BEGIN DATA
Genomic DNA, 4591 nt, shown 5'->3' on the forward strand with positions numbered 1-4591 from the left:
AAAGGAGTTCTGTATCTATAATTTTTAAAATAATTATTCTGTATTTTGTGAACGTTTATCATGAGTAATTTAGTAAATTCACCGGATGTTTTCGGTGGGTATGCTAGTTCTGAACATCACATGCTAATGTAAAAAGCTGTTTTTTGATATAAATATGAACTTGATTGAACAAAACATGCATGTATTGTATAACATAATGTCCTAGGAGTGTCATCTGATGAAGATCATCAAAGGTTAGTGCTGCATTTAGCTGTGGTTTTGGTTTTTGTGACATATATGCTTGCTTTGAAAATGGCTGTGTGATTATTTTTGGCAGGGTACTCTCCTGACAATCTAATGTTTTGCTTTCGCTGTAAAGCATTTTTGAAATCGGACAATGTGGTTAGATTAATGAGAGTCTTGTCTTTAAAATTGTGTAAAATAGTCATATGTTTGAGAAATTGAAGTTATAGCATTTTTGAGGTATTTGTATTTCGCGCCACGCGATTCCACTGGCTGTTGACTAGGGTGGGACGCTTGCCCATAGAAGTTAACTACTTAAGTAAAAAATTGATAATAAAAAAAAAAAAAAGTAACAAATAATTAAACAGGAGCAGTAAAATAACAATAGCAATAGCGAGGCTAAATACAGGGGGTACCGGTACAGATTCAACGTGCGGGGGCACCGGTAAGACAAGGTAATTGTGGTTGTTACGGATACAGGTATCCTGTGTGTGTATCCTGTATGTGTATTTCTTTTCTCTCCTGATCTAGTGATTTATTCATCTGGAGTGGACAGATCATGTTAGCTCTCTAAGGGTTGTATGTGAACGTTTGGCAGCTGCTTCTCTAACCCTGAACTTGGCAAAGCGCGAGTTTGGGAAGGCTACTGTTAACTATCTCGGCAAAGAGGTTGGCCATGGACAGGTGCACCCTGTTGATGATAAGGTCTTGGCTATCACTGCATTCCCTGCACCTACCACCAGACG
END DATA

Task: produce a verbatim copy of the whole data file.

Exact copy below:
Genomic DNA, 4591 nt, shown 5'->3' on the forward strand with positions numbered 1-4591 from the left:
AAAGGAGTTCTGTATCTATAATTTTTAAAATAATTATTCTGTATTTTGTGAACGTTTATCATGAGTAATTTAGTAAATTCACCGGATGTTTTCGGTGGGTATGCTAGTTCTGAACATCACATGCTAATGTAAAAAGCTGTTTTTTGATATAAATATGAACTTGATTGAACAAAACATGCATGTATTGTATAACATAATGTCCTAGGAGTGTCATCTGATGAAGATCATCAAAGGTTAGTGCTGCATTTAGCTGTGGTTTTGGTTTTTGTGACATATATGCTTGCTTTGAAAATGGCTGTGTGATTATTTTTGGCAGGGTACTCTCCTGACAATCTAATGTTTTGCTTTCGCTGTAAAGCATTTTTGAAATCGGACAATGTGGTTAGATTAATGAGAGTCTTGTCTTTAAAATTGTGTAAAATAGTCATATGTTTGAGAAATTGAAGTTATAGCATTTTTGAGGTATTTGTATTTCGCGCCACGCGATTCCACTGGCTGTTGACTAGGGTGGGACGCTTGCCCATAGAAGTTAACTACTTAAGTAAAAAATTGATAATAAAAAAAAAAAAAAGTAACAAATAATTAAACAGGAGCAGTAAAATAACAATAGCAATAGCGAGGCTAAATACAGGGGGTACCGGTACAGATTCAACGTGCGGGGGCACCGGTAAGACAAGGTAATTGTGGTTGTTACGGATACAGGTATCCTGTGTGTGTATCCTGTATGTGTATTTCTTTTCTCTCCTGATCTAGTGATTTATTCATCTGGAGTGGACAGATCATGTTAGCTCTCTAAGGGTTGTATGTGAACGTTTGGCAGCTGCTTCTCTAACCCTGAACTTGGCAAAGCGCGAGTTTGGGAAGGCTACTGTTAACTATCTCGGCAAAGAGGTTGGCCATGGACAGGTGCACCCTGTTGATGATAAGGTCTTGGCTATCACTGCATTCCCTGCACCTACCACCAGACG